Christ’s Numerous Moral Failings

christs-numerous-standardWhen examining the ethics of the biblical God, we must not arbitrarily separate the actions and teachings of Jesus in the gospels from the character of God illustrated throughout the Bible.  A vast percentage of believers and nonbelievers mistakenly think of him only related to his earthly ministry and onward and yet everything that God did in all 66 books of Scripture was in unison with the whole Trinity: Father, Son and Spirit. This includes the creation, management and sustenance of the universe. Christian doctrine has said this since the beginning. For example, see Colossians 1 and the Nicene Creed, two primary sources for the theology of every Christian denomination, including Roman Catholics, Anglicans, Eastern Orthodox and the thousands of Protestant groups:

Colossians 1:15-17 – “The Son is the image of the invisible God, the firstborn over all creation. For in him all things were created: things in heaven and on earth, visible and invisible, whether thrones or powers or rulers or authorities; all things have been created through him and for him. He is before all things, and in him all things hold together.”

Nicene Creed – Jesus is described here as “the only-begotten Son of God, begotten of the Father before all worlds, Light of Light, very God of very God, begotten, not made, being of one substance with the Father, By whom all things were made [both in heaven and on earth]”.

God in Jesus Christ (“on his own” during his human incarnation, at least apparently, or by means of his interdependent harmony with the Father and Holy Spirit), throughout the Old and New Testaments to varying degrees, commanded or supported these terrible things directly or indirectly (mostly directly): eternal hell based on a short earthly life, genocide, misogyny, slavery, polygamy, seasonal and colonial warfare, theocracy, capital punishments for moderate sins (such as a female lying about her virginity — which modern science has shown to be impossible to prove medically, or cursing one’s parents, or working on the Sabbath, or not keeping a known dangerous bull locked up if the bull later kills a person — but if a slave is killed the owner only has to pay a fine, or being the victim of rape if one is an engaged woman and the rape occurs in a city), animal sacrifice, excessive judgment on the vast majority of humans who did not have biblical revelation until the last few hundred years, and many other things.

These are things that Jesus never challenged because, as the New Testament and history of orthodox theology repeatedly states, he was the God of the Old Testament.  Even if a believer takes a more liberal viewpoint and downplays or denies the divinity of Jesus, the same basic argument remains in tact.  This teacher from ancient Galilee supports in full the God and writings of the Old Testament.  He innovates on the earlier scriptures, but doesn’t contradict them.  In fact, he says that he has come to fulfill the law, not abolish it.

See Matthew 5:17-19:

“Do not think that I have come to abolish the Law or the Prophets; I have not come to abolish them but to fulfill them. For truly, I say to you, until heaven and earth pass away, not an iota, not a dot, will pass from the Law until all is accomplished. Therefore whoever relaxes one of the least of these commandments and teaches others to do the same will be called least in the kingdom of heaven, but whoever does them and teaches them will be called great in the kingdom of heaven.”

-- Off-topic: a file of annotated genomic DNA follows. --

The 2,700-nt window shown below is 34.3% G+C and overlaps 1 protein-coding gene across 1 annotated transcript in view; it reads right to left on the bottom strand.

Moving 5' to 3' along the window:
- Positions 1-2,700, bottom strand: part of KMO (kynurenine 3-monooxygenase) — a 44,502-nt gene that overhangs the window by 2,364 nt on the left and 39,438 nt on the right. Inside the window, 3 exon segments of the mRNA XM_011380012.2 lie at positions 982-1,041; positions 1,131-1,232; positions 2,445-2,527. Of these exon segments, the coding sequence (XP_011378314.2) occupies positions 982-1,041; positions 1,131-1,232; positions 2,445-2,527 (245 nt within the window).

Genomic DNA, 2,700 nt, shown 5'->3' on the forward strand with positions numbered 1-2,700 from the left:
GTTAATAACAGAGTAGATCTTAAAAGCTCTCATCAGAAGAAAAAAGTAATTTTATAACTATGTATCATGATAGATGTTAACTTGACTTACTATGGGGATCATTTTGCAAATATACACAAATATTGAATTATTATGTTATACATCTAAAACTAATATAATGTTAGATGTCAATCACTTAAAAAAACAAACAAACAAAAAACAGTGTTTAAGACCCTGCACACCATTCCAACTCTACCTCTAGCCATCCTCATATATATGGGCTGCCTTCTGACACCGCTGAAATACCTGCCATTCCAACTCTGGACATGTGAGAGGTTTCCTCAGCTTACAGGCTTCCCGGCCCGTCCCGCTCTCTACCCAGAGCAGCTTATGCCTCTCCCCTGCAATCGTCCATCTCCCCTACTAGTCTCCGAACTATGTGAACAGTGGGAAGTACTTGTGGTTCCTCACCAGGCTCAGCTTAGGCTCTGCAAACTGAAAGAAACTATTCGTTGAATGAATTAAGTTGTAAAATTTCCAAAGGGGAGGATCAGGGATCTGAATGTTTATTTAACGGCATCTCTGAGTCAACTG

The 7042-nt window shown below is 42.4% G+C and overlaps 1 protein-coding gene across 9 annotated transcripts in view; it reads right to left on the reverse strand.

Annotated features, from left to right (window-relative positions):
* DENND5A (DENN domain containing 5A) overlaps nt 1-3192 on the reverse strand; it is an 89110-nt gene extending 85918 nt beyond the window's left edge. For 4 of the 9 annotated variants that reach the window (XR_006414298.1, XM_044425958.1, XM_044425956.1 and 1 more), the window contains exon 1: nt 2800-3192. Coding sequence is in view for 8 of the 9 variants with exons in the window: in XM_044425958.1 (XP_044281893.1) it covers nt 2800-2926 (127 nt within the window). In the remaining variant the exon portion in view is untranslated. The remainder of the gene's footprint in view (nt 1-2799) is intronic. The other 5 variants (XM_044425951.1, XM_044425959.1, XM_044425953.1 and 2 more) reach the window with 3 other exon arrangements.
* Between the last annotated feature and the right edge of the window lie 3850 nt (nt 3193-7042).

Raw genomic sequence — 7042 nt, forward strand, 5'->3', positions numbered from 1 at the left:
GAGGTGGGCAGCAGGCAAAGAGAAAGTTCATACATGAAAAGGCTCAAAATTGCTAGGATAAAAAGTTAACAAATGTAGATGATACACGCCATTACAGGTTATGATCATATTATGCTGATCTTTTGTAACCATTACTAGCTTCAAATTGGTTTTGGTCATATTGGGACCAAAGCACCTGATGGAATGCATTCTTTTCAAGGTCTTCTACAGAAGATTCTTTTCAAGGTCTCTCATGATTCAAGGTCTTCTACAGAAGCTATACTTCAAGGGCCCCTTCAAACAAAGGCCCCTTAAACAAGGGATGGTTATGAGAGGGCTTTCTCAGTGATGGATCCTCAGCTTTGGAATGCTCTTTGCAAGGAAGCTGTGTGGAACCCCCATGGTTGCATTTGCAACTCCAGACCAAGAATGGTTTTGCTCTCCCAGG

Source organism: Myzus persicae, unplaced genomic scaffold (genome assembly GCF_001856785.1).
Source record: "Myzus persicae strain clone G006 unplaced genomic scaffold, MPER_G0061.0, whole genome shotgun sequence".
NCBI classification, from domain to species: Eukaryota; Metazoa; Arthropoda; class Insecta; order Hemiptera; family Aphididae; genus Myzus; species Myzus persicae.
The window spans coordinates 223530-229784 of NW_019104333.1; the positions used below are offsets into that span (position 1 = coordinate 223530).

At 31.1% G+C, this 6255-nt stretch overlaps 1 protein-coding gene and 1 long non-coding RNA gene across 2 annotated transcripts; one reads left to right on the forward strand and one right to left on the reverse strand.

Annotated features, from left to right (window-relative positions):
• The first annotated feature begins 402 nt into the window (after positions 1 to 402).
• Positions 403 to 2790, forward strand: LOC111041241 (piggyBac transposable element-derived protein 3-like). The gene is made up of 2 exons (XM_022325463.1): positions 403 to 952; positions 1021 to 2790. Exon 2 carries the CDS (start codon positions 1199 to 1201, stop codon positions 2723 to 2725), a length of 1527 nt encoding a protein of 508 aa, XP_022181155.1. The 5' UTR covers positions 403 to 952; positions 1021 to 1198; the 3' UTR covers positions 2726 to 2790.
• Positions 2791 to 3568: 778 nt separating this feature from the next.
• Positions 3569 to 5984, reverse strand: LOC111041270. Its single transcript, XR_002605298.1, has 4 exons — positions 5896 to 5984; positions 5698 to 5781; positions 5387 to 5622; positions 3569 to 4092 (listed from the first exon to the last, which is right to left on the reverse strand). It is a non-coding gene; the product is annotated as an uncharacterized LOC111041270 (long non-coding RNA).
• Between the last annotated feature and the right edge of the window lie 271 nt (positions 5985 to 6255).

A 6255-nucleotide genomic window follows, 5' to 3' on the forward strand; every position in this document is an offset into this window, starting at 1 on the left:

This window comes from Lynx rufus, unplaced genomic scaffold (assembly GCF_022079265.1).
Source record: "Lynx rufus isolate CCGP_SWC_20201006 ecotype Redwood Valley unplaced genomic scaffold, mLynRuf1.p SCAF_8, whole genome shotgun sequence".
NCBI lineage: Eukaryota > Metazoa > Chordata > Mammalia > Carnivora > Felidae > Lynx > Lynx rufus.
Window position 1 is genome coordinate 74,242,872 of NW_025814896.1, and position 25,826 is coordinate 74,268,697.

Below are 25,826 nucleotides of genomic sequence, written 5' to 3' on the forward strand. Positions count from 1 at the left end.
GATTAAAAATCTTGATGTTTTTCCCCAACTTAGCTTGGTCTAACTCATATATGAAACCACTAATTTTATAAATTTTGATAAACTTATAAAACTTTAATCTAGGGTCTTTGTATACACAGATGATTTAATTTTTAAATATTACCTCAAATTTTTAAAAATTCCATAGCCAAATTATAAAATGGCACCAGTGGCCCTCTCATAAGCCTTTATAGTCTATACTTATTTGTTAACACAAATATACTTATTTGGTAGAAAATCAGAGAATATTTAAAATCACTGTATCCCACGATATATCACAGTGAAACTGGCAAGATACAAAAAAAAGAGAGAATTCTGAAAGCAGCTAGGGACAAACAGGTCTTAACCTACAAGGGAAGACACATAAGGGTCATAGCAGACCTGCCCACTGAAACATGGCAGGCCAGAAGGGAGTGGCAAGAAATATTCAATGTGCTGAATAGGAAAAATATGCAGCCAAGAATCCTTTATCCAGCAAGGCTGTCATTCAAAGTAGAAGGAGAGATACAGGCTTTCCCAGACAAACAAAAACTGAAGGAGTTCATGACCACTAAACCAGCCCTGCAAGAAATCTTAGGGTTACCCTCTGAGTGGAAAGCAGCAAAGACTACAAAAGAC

These kinds of primitive values must be cast aside or humanity will forever be lost in a method of problem-solving that far too readily chooses violence instead of the harder road of intelligent and compassionate understanding and the construction of better, more effective cultural values and social structures.


For references of these scriptural precedents, see here, here and here.


    • Have you checked out a new book called “The Bad Jesus: The Ethics of New Testament Ethics” by Hector Avalos?

      Here’s the official description:

      “Did Jesus ever do anything wrong? Judging by the vast majority of books on New Testament ethics, the answer is a resounding No. Writers on New Testament ethics generally view Jesus as the paradigm of human standards and behaviour. But since the his-torical Jesus was a human being, must he not have had flaws, like everyone else? The notion of a flawless human Jesus is a paradoxical oddity in New Testament ethics. According to Avalos, it shows that New Testament ethics is still primarily an apologetic enterprise de-spite its claim to rest on critical and historical scholarship. The Bad Jesus is a powerful and challenging study, presenting de-tailed case studies of fundamental ethical principles enunciated or practised by Jesus but antithetical to what would be widely deemed ‘acceptable’ or ‘good’ today. Such topics include Jesus’ supposedly innovative teachings on love, along with his views on hate, violence, imperialism, animal rights, environmental ethics, Judaism, women, disabled persons and biblical hermeneutics. After closely examining arguments offered by those unwilling to find any fault with the Jesus depicted in the Gospels, Avalos concludes that current treatments of New Testament ethics are permeated by a religiocentric, ethnocentric and imperialistic orientation. But if it is to be a credible historical and critical dis-cipline in modern academia, New Testament ethics needs to discover both a Good and a Bad Jesus.”

  1. Since God is made in Man’s image, Jesus is just an example of a man. If you try to attribute Omni traits to Jesus you end up with logical contradictions. Maybe he was ahead of his time, but not on par with ours.

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